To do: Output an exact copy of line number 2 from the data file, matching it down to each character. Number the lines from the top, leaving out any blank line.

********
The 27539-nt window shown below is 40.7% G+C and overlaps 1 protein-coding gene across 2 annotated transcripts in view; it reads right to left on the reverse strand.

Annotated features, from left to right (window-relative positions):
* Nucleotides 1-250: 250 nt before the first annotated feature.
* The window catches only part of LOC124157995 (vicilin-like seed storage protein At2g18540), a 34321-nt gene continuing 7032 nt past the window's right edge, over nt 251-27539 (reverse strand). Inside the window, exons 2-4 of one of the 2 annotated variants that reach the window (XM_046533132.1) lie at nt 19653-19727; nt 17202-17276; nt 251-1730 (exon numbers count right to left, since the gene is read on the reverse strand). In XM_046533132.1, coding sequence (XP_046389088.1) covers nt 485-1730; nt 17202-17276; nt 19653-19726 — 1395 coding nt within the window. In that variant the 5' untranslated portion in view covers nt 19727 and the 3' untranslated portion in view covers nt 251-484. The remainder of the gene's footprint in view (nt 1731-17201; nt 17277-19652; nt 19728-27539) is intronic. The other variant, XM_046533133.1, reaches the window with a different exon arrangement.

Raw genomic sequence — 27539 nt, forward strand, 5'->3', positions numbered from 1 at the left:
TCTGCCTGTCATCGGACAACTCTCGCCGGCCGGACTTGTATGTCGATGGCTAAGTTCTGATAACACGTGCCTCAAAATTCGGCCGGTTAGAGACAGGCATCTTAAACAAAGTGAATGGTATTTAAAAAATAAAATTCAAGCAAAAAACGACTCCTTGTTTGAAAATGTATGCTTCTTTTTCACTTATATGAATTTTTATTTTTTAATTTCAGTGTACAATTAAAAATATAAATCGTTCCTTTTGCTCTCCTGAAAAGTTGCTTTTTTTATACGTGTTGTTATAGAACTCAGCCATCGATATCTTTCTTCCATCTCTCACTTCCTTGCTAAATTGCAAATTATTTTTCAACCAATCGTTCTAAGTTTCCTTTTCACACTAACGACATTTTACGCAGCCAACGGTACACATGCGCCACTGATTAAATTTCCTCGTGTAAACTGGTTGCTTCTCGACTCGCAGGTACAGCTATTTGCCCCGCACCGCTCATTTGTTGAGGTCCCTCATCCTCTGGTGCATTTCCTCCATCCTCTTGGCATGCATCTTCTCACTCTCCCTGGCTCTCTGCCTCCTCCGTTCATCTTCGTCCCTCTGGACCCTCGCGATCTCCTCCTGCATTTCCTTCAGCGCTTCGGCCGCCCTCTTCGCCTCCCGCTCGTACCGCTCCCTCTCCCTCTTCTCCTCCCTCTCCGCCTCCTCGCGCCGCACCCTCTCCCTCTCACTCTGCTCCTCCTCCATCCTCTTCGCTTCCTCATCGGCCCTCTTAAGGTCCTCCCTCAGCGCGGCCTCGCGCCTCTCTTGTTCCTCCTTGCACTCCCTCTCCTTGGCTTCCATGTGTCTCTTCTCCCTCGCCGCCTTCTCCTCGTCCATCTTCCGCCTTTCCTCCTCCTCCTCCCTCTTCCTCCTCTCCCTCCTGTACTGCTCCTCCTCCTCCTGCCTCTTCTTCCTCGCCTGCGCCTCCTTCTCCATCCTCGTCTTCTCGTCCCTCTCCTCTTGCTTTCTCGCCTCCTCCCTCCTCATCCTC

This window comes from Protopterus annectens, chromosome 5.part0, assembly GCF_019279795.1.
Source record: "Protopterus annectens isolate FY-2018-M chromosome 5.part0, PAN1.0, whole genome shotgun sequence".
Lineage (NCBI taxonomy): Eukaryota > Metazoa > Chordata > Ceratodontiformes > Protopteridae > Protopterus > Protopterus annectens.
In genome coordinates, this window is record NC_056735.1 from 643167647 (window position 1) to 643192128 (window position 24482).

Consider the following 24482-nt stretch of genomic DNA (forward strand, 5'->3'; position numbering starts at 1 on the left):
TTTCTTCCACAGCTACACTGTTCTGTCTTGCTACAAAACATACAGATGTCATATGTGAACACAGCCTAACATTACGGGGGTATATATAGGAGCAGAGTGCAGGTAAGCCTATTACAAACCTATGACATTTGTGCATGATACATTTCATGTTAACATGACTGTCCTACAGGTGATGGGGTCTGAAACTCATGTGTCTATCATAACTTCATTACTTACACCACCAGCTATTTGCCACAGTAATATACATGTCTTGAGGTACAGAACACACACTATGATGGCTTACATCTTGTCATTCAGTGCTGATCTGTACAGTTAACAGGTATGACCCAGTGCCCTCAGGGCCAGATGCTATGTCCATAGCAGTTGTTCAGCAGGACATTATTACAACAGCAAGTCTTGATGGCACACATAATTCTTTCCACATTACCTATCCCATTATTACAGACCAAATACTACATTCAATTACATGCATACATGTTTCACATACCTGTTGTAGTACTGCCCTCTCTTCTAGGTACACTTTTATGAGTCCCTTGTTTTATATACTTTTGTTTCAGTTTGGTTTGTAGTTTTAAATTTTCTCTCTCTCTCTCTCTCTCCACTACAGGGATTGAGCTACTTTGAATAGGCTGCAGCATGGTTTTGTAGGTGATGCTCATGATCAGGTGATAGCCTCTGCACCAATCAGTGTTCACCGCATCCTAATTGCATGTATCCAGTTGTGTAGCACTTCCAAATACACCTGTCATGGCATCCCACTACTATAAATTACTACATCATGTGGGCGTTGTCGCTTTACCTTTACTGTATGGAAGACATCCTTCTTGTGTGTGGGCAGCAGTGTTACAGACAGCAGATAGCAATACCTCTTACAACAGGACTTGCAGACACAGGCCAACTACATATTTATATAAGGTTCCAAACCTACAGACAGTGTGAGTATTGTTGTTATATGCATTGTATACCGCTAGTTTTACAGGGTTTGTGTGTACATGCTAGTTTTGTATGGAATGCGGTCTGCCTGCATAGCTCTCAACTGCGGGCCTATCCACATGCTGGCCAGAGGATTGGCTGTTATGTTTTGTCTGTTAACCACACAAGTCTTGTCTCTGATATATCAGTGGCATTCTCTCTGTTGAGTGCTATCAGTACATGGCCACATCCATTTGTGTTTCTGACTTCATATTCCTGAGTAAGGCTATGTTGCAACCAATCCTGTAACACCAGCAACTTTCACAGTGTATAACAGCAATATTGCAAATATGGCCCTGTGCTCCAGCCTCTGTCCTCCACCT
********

Annotated features, from left to right (window-relative positions):